In contrast, issues of response organization particularly arise in completely self-organized multitasking and involve the aspect of how responses to concurrent tasks are organized over time, reflected in a certain sequence of behavioral responses to the different tasks. Thus, response organization can differ in respect to when and for how long a person works on each of the concurrent tasks. The standard paradigm, reflecting such demands, is represented by the typical concurrent dual-tasking paradigms of the 1970s and 80s (Navon & Gopher, 1979). Here, participants are required to work concurrently on two independent streams of tasks (Wickens, Mountford, & Schreiner, 1981). Usually, they are instructed to maximize their performance by achieving as many trials of both tasks as they can within a given time window, without further instructions or constraints on how to achieve this. That is, participants have full control over how often they repeat one task, switch between tasks, or whether or not they group their responses. Studies using this paradigm have usually addressed performance only on a more holistic level, using relatively global performance measures of multitasking efficiency and task interference (Navon & Gopher, 1979; Wickens, 2002). Thus, they have acquired broad knowledge about which tasks can or cannot be performed concurrently with considerable efficiency, but largely neglected any detailed investigation of the strategies of response organization involved in this performance (see for an exception, Damos & Wickens, 1980). Other paradigms involving issues of response organization in addition to task processing are variants of task-switching or PRP paradigms providing at least some degrees of freedom for individual response organization. Examples are the voluntary task-switching paradigm (Arrington & Logan, 2005), or PRP paradigms, which do not impose a specific response sequence by means of stimulus presentation or instruction, thus providing degrees of freedom for individual choices of how responses are organized (De Jong, 1995; Kübler, Reimer, Strobach, & Schubert, 2018; Pashler, 1994b).
Interestingly, it seems that individuals differ in their preferences of how they process tasks and how they organize responses during multitasking. In this context, preferences can be understood as a stable tendency (comparable to a bias or affinity) how individuals spontaneously deal with multitasking demands. The existence of such preferences is suggested by a variety of incidental observations and anecdotes, which can be found in the literature (e.g., Damos & Wickens, 1980; Jersild, 1927; Kessler, Shencar, & Meiran, 2009; Schumacher et al., 2001). For example, already in the very first experimental series on task switching, Jersild (1927) observed that a subgroup of participants did not show switch costs but switch benefits. Based on this observation, he assumed that these participants had overlapped the processing of both tasks, whereas others tended to process the tasks in a strict serial manner. Similarly, observations of individual preferences can be found in results of PRP research that investigates the effects of different practice schedules on the PRP effect (i.e., the prolongation of the response to the second task after a short stimulus onset asynchrony). The results suggest that even after extensive practice of one of the component tasks or both tasks, not all participants were able to eventually reduce the PRP effect to a negligible minimum (Maquestiaux, Lague-Beauvais, Ruthruff, & Bherer, 2008; Maquestiaux, Ruthruff, Defer, & Ibrahime, 2018; Schumacher et al., 2001, Exp. 3).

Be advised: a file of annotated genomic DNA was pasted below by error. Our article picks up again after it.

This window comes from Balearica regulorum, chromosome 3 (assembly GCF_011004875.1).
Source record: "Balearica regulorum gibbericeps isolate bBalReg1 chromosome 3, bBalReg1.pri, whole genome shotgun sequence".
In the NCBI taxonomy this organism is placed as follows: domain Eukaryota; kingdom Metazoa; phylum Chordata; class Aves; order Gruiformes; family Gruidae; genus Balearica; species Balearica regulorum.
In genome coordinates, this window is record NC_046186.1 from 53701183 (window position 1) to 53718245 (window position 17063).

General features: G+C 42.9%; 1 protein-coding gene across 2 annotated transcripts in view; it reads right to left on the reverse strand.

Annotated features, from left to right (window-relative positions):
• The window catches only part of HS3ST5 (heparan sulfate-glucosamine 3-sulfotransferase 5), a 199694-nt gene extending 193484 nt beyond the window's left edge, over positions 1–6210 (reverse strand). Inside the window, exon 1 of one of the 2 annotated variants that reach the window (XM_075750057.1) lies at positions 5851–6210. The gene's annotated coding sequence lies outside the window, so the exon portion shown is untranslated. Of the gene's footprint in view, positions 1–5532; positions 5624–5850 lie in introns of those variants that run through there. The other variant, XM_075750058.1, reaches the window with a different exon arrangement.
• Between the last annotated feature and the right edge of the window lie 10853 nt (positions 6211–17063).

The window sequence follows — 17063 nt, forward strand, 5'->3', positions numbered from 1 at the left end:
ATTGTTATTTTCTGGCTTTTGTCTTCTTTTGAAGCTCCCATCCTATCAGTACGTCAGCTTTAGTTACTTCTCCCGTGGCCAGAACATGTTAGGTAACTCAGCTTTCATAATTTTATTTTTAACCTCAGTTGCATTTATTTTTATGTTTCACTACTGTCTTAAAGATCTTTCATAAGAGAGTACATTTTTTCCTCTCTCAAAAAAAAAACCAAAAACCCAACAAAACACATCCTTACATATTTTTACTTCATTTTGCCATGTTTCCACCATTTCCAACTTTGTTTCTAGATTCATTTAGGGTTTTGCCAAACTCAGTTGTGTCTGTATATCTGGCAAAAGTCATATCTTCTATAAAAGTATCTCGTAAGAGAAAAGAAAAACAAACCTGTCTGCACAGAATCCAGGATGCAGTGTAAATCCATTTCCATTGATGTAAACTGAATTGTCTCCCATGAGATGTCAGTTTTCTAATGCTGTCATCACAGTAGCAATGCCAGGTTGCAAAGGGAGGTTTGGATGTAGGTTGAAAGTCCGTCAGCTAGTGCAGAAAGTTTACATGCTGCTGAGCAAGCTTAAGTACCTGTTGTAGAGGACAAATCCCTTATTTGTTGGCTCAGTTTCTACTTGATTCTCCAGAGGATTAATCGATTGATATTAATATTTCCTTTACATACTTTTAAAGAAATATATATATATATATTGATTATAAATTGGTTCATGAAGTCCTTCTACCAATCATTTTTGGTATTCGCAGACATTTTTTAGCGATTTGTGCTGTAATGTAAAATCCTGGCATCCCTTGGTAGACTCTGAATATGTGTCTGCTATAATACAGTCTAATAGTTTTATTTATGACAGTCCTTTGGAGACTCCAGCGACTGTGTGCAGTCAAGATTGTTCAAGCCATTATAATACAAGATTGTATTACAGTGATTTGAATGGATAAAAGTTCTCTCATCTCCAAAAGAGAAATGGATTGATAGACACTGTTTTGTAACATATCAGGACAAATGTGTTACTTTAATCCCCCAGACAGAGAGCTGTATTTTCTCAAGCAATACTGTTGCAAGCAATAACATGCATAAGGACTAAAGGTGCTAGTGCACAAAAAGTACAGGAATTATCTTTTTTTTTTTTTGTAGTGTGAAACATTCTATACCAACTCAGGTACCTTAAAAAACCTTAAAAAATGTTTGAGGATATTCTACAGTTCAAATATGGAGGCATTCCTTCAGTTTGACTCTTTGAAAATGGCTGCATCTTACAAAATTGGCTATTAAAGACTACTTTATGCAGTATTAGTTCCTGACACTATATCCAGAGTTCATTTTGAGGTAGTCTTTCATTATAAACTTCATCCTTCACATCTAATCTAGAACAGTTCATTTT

Individual differences in the way responses are organized become particularly apparent when experimental paradigms are used that offer at least some degrees of freedom in this respect. An example from PRP research includes the common finding that, if no definite sequence of responses is required, participants do not always organize their responses to the tasks in a strictly serially manner but tend to group their responses together in a considerable number of trials (Ulrich & Miller, 2008). Other observations include individual differences in the so-called repetition bias in voluntary task switching (Kessler et al., 2009; Mittelstädt, Dignath, Schmidt-Ott, & Kiesel, 2018; Mittelstädt, Miller, & Kiesel, 2018), or the observation of different strategies of response scheduling in concurrent task performance, for example, massed, alternating, or simultaneous responding (Damos & Wickens, 1980).